How have you seen God show up lately? How have you given thanks and praise? And how has that thanks and praise led you or your faith community into a new chapter of life, service, presence, ministry, and awareness of God’s call to share God’s love with all the world? Plenty of stewardship questions to ponder this week, to be sure.
The narrative jumps from the Pentateuch this week to some more of the historical books, specifically this week Ruth. The story begins with an explanation of the context and tragedy of famine and hunger that has befallen the people.
We read, “In the days when the judges ruled, there was a famine in the land, and a certain man of Bethlehem in Judah went to live in the country of Moab, he and his wife and two sons” (Ruth 1:1, NRSV). Whenever Bethlehem shows up in God’s story, it often seems to be an explanation point to pay attention, and this story is no different.
In terms of stewardship, the story of Ruth is a beautiful and powerful one, especially in thinking about stewarding each other, relationships, and our sense of call. Ruth refuses to abandon her mother-in-law Naomi, and after some back and forth, says one of the most beautiful lines in all of the Bible. They are words of commitment. They are words of relationship and presence. And really, they are words of stewardship. For good or bad, God has brought these people together, and because of that, Ruth will not abandon her, though that in essence, may well mean that she is abandoning societal norms in the process.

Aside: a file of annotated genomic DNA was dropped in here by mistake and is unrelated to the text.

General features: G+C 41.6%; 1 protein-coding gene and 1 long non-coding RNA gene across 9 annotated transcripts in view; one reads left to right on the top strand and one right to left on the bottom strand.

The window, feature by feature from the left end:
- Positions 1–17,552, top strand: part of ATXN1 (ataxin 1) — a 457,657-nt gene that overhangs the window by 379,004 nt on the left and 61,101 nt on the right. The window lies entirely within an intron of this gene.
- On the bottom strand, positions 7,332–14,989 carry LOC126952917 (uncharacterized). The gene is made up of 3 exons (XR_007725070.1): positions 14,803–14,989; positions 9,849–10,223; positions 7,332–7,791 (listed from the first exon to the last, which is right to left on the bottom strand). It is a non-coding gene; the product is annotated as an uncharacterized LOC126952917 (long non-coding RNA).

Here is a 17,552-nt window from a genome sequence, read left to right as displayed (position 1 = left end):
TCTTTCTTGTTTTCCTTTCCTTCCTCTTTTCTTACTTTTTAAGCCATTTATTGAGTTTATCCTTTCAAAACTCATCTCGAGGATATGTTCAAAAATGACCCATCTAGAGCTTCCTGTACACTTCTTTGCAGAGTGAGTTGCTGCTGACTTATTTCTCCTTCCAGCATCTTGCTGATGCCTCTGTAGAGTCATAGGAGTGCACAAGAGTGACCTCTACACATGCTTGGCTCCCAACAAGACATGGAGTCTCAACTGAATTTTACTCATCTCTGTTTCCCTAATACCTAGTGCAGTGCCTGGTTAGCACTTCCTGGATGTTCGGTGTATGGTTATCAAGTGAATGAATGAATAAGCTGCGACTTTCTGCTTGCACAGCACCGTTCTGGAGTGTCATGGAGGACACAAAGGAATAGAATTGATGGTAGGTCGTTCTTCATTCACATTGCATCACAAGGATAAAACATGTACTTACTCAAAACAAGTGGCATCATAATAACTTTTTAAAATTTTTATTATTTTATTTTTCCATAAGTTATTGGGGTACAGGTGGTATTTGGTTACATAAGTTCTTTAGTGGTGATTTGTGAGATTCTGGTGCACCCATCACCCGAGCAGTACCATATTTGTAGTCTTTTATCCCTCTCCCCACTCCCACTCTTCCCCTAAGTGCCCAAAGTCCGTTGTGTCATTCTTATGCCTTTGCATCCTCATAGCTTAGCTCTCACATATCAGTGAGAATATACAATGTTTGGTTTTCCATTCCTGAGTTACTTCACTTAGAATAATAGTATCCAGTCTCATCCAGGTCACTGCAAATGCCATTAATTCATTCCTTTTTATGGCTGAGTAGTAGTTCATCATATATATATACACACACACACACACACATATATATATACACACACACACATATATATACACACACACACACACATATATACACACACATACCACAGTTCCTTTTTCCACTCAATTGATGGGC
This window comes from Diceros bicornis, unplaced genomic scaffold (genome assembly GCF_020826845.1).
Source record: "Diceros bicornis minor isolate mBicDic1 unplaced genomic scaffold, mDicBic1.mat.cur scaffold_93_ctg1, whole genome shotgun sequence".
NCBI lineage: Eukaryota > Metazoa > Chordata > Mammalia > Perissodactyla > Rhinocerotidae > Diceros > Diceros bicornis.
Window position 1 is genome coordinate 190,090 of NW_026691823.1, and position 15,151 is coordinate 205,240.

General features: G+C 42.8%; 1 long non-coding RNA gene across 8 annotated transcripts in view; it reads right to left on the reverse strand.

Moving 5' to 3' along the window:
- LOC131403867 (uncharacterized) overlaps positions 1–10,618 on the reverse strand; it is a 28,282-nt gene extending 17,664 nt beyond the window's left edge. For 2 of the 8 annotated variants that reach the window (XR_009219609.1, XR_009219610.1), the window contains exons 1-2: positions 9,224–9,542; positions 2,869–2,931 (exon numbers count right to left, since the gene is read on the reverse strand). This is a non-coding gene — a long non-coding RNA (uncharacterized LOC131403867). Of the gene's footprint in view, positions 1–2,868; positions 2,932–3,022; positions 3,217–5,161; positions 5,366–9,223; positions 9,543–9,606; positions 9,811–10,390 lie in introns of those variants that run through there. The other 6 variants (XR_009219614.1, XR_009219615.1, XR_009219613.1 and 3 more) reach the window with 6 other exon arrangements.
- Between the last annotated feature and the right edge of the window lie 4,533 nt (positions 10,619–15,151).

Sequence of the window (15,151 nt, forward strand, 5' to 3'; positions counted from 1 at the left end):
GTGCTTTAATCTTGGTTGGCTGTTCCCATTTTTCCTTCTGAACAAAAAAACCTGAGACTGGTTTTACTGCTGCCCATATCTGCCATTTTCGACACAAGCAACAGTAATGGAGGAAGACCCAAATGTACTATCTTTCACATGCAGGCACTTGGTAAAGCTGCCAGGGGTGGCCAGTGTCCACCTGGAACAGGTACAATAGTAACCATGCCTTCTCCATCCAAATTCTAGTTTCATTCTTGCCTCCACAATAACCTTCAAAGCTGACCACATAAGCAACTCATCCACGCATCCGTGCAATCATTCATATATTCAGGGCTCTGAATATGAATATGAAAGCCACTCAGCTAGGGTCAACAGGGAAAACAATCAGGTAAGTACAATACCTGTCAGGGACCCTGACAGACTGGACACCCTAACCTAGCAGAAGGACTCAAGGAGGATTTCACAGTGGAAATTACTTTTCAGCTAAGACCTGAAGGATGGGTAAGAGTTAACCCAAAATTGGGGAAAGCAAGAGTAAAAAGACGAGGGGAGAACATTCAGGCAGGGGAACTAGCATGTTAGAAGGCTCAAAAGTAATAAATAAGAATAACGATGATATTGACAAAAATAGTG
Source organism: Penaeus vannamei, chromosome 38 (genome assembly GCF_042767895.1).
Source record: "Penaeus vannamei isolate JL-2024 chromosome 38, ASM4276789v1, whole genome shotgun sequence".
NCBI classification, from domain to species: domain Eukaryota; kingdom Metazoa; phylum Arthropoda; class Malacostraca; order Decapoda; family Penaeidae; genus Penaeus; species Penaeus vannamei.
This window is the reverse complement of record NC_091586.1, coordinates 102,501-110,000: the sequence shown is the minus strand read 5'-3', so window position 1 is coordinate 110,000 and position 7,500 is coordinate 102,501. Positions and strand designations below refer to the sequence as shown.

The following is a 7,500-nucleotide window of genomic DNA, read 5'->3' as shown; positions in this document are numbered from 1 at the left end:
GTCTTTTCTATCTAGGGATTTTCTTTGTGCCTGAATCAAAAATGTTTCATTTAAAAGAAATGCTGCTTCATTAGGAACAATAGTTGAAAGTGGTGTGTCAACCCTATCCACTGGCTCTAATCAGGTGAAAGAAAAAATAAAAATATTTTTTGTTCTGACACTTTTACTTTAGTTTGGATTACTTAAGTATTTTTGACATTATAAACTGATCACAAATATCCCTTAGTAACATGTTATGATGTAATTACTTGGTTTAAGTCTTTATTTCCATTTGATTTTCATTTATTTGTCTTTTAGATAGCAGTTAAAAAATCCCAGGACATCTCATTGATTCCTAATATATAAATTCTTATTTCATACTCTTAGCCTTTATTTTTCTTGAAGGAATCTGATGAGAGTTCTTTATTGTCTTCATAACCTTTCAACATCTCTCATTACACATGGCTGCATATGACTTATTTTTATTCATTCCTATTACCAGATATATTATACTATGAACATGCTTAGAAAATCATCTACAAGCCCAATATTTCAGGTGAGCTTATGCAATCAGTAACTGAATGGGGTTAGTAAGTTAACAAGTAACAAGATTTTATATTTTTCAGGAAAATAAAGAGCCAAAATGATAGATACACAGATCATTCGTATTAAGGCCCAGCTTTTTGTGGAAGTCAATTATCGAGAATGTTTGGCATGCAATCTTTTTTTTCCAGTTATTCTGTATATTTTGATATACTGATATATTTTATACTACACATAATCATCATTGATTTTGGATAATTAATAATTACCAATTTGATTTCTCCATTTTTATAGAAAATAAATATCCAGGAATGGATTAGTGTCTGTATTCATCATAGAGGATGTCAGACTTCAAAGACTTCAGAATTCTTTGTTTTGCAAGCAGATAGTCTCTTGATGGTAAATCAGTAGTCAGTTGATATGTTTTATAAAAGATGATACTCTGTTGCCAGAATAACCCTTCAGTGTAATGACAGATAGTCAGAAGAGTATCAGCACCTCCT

The words of Ruth have turned into many a song, including one that I sang to Allison on our wedding day. Words that we read from Ruth again, “Do not press me to leave you or to turn back from following you! Where you go, I will go; Where you lodge, I will lodge; your people shall be my people, and your God my God. Where you die, I will die— there will I be buried. May the Lord do thus and so to me, and more as well, if even death parts me from you!” (Ruth 1:16-17, NRSV).
How do we steward relationships that we are called in to? Are we there for each other, no matter what? How are we present with ourselves and each other in daily life? And, how is that presence felt or experienced when challenged by external realities, like in this case death and famine? And how do we steward God’s call to us, both to show up in daily life for each other and the common good, but also, even more so, to be in relationship with God no matter where we might find ourselves? Just a few questions to consider, for what stewardship might have to do with this famous story.
In whatever direction any of these stories might draw your attention as the Spirit moves you, may God’s love and saving work ground you and be reminded to you, and may you remind others of them and point to them this week.